TEXT OF INTERVIEW
Bob Moon: The Egyptian government vowed today to open a dialogue with all political forces. And it says a key demand voiced by opponents of President Hosni Mubarak will be on the table: Constitutional and legislative reforms.
But before that can begin, there are more immediate issues to resolve: Growing shortages of everything from food to fuel, which could make the troubles there worse before they get better. New York Times reporter Nicholas Kulish is watching developments in Alexandria, Egypt. Thanks for joining us.
Nicholas Kulish: Great to be here.
Moon: We've been hearing that growing prices for food staples have been adding to the overall sense of discontent in that region for some time now. Now you're reporting that the political crisis could quickly become a serious humanitarian problem. Tell us what kind of shortages you're seeing there.
Kulish: Well, you know, you're seeing shortages in all the basic foot staples. People are buying what they can off the shelves, but distribution has been affected and there's a bit of panic setting in as well.
Moon: And the big thing, I understand, is bread. Egyptians are the world's top consumers of bread and Egypt is the world's biggest wheat importer.
Kulish: That's true. The government is doing everything it can to keep the subsidized bread coming out of strategic supplies. There are reports that that isn't working entirely, but there a lot of other serious issues. Today and tomorrow are payday here, but the banks have been closed since Friday. Basically, a lot of Egyptians that live day to day, week to week, just aren't getting the money they need to survive.
Moon: And I understand that some ATMs are running out of money?
Kulish: I think you could say most ATMs have completely run out of money. I was actually told today about a gentleman who was specially sent by his bank to fill up an ATM, and he was there for two hours and the money was empty again when he was leaving. It's just the people came and took it as fast as it showed up. All over the city, ATMs are just plain out.
Moon: Is there any more sign of stability at the ports or is it still chaos?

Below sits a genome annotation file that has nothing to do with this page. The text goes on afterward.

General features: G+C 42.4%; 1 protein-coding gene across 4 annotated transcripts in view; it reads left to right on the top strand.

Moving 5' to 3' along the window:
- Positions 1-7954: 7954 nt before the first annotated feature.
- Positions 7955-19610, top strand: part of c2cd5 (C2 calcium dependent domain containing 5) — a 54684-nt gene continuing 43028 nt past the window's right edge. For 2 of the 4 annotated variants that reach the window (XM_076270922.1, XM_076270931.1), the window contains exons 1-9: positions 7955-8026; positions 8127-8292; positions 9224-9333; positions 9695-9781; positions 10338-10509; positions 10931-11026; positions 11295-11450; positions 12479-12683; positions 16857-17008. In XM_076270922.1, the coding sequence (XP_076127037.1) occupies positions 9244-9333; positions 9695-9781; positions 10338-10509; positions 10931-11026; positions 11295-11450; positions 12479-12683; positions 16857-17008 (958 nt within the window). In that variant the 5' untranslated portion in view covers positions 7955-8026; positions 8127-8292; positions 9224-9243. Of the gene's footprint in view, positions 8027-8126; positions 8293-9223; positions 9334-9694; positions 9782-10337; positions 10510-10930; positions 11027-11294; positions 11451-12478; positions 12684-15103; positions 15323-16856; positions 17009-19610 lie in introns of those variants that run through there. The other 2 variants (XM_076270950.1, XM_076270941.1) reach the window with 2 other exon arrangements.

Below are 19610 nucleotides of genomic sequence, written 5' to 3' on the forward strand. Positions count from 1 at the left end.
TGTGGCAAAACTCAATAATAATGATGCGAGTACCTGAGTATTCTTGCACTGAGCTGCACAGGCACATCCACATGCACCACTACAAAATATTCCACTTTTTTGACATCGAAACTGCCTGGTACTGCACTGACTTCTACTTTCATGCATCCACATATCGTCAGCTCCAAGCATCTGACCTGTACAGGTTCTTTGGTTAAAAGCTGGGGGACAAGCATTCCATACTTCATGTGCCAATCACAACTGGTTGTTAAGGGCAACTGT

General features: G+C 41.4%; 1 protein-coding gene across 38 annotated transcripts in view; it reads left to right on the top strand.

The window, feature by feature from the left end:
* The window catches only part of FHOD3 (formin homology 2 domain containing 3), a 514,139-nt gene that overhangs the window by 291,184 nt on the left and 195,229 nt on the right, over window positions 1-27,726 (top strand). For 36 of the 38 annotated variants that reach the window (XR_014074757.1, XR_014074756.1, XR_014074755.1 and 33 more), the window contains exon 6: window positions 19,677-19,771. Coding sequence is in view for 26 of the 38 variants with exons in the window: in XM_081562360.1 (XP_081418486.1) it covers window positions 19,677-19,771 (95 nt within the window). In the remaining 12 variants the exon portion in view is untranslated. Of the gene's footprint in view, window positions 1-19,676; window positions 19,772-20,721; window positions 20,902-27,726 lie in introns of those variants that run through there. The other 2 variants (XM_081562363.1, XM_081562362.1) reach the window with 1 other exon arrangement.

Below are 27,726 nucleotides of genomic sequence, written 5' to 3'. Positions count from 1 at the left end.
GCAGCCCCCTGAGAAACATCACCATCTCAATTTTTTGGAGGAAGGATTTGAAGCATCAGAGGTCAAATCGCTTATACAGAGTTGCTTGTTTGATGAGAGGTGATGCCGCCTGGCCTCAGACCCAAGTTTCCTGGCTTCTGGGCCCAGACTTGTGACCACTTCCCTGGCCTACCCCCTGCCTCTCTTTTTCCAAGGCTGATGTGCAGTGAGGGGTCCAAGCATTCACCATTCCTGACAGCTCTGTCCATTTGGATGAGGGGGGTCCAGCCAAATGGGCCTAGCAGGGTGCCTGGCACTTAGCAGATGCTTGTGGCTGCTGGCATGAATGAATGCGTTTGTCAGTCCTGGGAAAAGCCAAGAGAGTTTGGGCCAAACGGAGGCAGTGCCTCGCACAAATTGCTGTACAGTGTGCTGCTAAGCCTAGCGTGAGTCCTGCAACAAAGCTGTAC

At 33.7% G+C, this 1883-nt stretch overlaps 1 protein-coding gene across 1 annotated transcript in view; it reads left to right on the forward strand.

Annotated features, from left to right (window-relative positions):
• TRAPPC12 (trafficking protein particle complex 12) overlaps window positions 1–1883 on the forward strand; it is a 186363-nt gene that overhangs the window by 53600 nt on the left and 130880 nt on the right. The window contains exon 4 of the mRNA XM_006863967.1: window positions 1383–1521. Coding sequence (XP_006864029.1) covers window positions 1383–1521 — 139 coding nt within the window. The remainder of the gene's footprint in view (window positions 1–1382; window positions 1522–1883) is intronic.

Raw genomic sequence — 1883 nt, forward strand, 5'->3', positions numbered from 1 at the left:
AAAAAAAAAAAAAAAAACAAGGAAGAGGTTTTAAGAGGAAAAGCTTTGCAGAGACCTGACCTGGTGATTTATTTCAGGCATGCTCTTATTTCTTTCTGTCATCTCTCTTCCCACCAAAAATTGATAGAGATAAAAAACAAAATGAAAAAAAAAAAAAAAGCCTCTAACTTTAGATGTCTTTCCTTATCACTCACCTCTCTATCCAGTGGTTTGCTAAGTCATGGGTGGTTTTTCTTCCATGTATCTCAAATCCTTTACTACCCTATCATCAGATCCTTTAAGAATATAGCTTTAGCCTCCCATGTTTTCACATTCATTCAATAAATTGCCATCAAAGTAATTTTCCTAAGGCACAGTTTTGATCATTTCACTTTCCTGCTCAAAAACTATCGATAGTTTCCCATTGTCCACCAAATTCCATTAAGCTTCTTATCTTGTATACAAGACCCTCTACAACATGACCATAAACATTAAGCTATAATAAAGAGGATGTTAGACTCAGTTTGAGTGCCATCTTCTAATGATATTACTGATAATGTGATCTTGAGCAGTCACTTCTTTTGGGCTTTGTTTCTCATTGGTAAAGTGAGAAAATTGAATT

Kulish: Well the port itself is very stable. There's a tank sitting in front of it and basically nothing goes in through the front gates and nothing comes out of the front gates. Meanwhile the containers just stack up there because the companies would rather pay the fees for storage than take the risk of losing it on the roads.
Moon: And is the unrest -- the fear of violence -- causing any problems with deliveries, that sort of thing?
Kulish: Absolutely. I spoke to the head of a distribution company today that has 350 trucks and one of his trucks was burned outside a police station and he said, "My trucks aren't going anywhere." He said, "The safety of my employees comes first." And this is a guy whose trucks deliver water and diapers.
Moon: Which leads me to the question about gasoline supplies. We usually don't think of gasoline shortages in the Middle East.
Kulish: Not the stations that we've talked to. A lot of them just have barricades up and don't let any customers in. And the few -- I'm thinking, we drove around Alexandria today and saw one that had gas and there was a four lane line, each lane 20 lines long I guess, so really that tells you something about the situation.
Moon: And does this increase the risk of a backlash if people can't put bread on the table, if they can't get gasoline to get around?
Kulish: Well, a backlash, I assume you mean against the protest movement?
Moon: Well, either direction, I guess.
Kulish: I mean, what we're seeing talking to regular people is that they still want the government to step down and that they're sort of blaming it on them. But it is sort of an irony that economic discontent was driving a lot of this and now things are only getting worse.
Moon: Nicholas Kulish is watching developments in Alexandria, Egypt, for the New York Times. Thank you for joining us.
Kulish: Thanks a lot for having me.